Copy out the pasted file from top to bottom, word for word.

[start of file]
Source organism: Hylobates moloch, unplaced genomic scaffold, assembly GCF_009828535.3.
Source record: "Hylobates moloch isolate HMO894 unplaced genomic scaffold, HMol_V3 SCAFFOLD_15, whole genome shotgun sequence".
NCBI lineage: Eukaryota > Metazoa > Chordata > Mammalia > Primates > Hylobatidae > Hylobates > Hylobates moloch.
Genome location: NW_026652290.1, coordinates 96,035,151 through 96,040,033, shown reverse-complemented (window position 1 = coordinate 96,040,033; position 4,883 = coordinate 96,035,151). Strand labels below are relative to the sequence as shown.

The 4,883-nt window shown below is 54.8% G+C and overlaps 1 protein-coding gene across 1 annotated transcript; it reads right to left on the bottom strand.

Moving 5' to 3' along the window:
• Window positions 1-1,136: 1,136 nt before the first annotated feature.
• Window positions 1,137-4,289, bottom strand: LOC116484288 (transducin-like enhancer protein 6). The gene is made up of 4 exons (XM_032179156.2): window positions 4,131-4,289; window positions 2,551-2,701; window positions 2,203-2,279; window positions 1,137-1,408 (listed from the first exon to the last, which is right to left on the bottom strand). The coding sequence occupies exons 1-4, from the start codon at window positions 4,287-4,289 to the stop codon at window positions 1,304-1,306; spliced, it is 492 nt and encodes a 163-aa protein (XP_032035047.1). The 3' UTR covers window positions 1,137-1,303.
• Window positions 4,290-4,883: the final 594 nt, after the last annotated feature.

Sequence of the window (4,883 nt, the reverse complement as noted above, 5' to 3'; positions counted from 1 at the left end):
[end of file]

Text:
Source organism: Hylobates moloch, unplaced genomic scaffold, assembly GCF_009828535.3.
Source record: "Hylobates moloch isolate HMO894 unplaced genomic scaffold, HMol_V3 SCAFFOLD_15, whole genome shotgun sequence".
NCBI lineage: Eukaryota > Metazoa > Chordata > Mammalia > Primates > Hylobatidae > Hylobates > Hylobates moloch.
Genome location: NW_026652290.1, coordinates 96,035,151 through 96,040,033, shown reverse-complemented (window position 1 = coordinate 96,040,033; position 4,883 = coordinate 96,035,151). Strand labels below are relative to the sequence as shown.

The 4,883-nt window shown below is 54.8% G+C and overlaps 1 protein-coding gene across 1 annotated transcript; it reads right to left on the bottom strand.

Moving 5' to 3' along the window:
• Window positions 1-1,136: 1,136 nt before the first annotated feature.
• Window positions 1,137-4,289, bottom strand: LOC116484288 (transducin-like enhancer protein 6). The gene is made up of 4 exons (XM_032179156.2): window positions 4,131-4,289; window positions 2,551-2,701; window positions 2,203-2,279; window positions 1,137-1,408 (listed from the first exon to the last, which is right to left on the bottom strand). The coding sequence occupies exons 1-4, from the start codon at window positions 4,287-4,289 to the stop codon at window positions 1,304-1,306; spliced, it is 492 nt and encodes a 163-aa protein (XP_032035047.1). The 3' UTR covers window positions 1,137-1,303.
• Window positions 4,290-4,883: the final 594 nt, after the last annotated feature.

Sequence of the window (4,883 nt, the reverse complement as noted above, 5' to 3'; positions counted from 1 at the left end):